With respect to the decision itself, a few things are clear: First, the rulings against the religious-freedom claimants by the United States Court of Appeals for the Third, Fifth, Tenth, and D.C. Circuits have been vacated. This means, among other things, that these courts’ cramped readings and misapplications of the Religious Freedom Restoration Act are not the law and are not guides to the act’s meaning or authority for diminishing the protections it provides in other contexts.
Yes, those same and other courts might well return to their mistakes. They might, for example, extend unwarranted deference to the government’s assertions about “compelling interests” and the least-restrictive ways of accomplishing them or engage in ungenerous second-guessing of religious claimants’ descriptions of the burdens imposed by government action on their religious exercise – but, one can always hope, they might not. They might embrace the unsound theory, advocated by several prominent legal scholars, that the First Amendment’s Establishment Clause rules out accommodations that allegedly harm third parties by depriving them of what the government has, in violation of the act, mandated religious institutions provide – but, one can always hope, they might not.
The Court in Zubik insists that it “expresses no view on the merits of the case,” either on the religious claimants’ substantial-burden arguments or on the government’s compelling-interest claims. Justices Sonia Sotomayor and Ruth Bader Ginsburg wrote separately to underscore the Court’s silence and to warn lower courts against combing the ruling for “signals of where this Court stands.” These Justices then immediately “signal[led]” where at least they stand, and elevated the government’s current litigating position to the status of law, stating that women are “guaranteed seamless preventative-care coverage under the Affordable Care Act.” What’s more, they – but, interestingly, not the other two Hobby Lobby dissenters – highlighted the fact (and, perhaps, invited the outcome) that “the Courts of Appeals remain free to reach the same conclusion or a different one on each of the questions presented by these cases.”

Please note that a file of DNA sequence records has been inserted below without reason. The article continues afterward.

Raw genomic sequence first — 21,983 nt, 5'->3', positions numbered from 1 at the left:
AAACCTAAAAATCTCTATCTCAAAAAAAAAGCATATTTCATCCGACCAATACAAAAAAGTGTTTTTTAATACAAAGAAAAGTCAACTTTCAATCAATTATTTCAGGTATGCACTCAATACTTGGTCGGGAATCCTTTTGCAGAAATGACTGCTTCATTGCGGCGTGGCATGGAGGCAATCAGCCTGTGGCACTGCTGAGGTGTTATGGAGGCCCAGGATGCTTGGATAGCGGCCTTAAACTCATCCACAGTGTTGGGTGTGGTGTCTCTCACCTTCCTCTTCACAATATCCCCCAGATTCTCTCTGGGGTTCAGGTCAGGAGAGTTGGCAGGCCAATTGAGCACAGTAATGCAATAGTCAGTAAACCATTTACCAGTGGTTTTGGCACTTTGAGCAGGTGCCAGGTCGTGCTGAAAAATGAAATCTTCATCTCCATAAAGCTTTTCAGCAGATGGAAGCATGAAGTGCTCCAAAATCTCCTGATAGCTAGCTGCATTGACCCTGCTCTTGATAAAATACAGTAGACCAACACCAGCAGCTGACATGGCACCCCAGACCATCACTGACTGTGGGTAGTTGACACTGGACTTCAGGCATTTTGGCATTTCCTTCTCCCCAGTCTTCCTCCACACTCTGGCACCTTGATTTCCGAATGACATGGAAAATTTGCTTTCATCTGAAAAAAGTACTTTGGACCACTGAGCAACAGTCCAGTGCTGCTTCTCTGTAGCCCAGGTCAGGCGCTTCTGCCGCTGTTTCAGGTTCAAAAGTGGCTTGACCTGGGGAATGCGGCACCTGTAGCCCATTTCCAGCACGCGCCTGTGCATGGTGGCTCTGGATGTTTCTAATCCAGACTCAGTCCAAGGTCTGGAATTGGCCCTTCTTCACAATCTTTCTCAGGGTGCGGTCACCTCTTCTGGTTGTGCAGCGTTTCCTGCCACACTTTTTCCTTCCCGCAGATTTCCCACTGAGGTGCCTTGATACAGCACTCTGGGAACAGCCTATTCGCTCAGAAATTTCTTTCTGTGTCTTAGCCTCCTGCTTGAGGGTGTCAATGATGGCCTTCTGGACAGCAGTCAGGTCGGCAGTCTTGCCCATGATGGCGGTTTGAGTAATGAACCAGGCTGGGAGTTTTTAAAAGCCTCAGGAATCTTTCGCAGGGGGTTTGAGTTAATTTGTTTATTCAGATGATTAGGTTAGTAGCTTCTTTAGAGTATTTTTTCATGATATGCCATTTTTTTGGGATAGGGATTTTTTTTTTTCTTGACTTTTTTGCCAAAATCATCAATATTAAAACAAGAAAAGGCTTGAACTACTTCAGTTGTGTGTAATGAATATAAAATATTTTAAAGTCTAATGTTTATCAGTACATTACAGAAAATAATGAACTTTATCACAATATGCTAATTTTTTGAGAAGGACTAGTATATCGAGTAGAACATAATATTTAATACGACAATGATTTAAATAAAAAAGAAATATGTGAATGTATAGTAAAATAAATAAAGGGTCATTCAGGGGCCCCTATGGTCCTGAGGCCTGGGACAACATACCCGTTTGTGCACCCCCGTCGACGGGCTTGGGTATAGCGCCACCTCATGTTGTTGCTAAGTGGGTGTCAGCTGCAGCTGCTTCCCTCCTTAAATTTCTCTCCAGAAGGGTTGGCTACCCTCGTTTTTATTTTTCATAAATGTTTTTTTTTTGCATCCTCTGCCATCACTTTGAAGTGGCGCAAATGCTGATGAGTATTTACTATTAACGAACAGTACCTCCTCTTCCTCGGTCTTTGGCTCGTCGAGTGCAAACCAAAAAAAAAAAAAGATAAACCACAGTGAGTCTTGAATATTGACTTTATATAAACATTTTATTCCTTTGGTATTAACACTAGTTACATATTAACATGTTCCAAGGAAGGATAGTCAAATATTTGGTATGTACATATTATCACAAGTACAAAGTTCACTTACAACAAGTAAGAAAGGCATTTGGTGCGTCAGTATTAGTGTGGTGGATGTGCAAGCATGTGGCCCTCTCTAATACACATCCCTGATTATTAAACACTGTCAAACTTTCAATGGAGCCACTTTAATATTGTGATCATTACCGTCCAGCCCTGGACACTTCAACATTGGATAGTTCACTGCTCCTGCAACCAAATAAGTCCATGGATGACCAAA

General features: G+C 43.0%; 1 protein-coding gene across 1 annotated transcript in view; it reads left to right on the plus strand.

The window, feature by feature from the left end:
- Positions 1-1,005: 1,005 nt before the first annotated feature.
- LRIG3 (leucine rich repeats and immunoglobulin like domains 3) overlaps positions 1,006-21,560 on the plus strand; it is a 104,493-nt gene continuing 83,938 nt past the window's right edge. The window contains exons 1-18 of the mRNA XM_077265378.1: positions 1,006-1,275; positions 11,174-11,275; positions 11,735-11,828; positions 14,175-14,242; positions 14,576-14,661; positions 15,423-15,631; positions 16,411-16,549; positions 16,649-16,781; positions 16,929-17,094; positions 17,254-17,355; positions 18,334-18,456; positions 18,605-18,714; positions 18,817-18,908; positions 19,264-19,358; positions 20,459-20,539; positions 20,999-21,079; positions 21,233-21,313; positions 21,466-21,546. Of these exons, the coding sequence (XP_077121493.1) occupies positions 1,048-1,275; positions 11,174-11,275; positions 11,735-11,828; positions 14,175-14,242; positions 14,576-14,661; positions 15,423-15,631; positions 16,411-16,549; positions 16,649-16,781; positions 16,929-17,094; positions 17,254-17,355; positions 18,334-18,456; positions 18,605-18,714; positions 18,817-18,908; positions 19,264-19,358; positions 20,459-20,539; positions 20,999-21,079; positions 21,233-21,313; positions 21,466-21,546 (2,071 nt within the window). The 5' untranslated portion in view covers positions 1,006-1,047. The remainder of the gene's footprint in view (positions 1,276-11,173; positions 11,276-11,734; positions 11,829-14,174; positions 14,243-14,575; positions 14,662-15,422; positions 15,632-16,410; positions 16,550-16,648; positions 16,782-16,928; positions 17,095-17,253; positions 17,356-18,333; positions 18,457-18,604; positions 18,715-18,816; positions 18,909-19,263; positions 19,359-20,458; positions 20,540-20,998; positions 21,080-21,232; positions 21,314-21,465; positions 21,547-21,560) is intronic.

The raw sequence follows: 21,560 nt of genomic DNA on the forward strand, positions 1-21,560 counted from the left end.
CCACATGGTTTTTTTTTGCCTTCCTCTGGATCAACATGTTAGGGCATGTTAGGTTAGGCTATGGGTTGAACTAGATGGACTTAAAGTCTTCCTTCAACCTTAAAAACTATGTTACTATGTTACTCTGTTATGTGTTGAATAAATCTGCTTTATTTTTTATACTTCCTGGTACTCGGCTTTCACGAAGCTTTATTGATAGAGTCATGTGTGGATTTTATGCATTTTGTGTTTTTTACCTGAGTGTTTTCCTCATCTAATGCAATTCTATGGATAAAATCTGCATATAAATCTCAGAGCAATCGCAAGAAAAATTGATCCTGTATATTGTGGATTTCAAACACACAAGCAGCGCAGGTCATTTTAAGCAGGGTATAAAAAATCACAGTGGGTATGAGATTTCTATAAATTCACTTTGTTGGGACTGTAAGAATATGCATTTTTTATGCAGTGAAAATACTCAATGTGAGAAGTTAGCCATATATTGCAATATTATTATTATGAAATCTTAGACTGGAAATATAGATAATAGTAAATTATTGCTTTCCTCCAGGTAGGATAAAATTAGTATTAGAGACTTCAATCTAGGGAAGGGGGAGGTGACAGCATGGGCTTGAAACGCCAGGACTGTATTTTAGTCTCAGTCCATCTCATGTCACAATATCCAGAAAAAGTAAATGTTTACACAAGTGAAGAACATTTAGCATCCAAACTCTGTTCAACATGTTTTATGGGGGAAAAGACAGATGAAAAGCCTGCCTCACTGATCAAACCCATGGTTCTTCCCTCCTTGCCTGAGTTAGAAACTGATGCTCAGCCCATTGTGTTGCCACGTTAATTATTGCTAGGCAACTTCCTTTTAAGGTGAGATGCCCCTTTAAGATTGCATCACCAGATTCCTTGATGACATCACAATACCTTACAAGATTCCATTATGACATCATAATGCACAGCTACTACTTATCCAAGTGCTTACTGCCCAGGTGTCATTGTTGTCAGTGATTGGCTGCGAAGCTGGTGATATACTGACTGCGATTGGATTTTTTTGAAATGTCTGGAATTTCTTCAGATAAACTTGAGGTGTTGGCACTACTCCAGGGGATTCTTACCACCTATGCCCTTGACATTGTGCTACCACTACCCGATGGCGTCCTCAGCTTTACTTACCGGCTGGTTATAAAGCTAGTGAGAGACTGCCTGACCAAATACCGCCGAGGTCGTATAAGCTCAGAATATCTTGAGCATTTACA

The per curiam opinion issues a different invitation, I think: Given both sides’ clarifications and admissions, the Court is providing an opportunity to do what a majority of its current members evidently think is possible, namely, to “accommodate petitioners’ religious exercise while at the same time ensuring that women covered by petitioners’ health plans ‘receive full and equal health coverage, including contraceptive coverage.’” The concurring Justices’ admonition about signal-reading notwithstanding, it could be that Justices Elena Kagan and Stephen Breyer would not respond favorably were the government cynically to wait for the confirmation of Scalia’s replacement and in the meantime to refuse to do what it has, in the Court’s view, admitted is “feasible” – that is, provide the coverage in a way that does not infringe the religious claimants’ exercise of religion. Yes, the Court expressed no views on the merits of the religious claimants’ Religious Freedom Restoration Act claims. Still, its disposition is in keeping with the act’s animating values and the humane policy it reflects, namely, that because religious freedom is a fundamental human right, those whose religious exercise is burdened by generally applicable laws should, if and to the extent possible, be accommodated.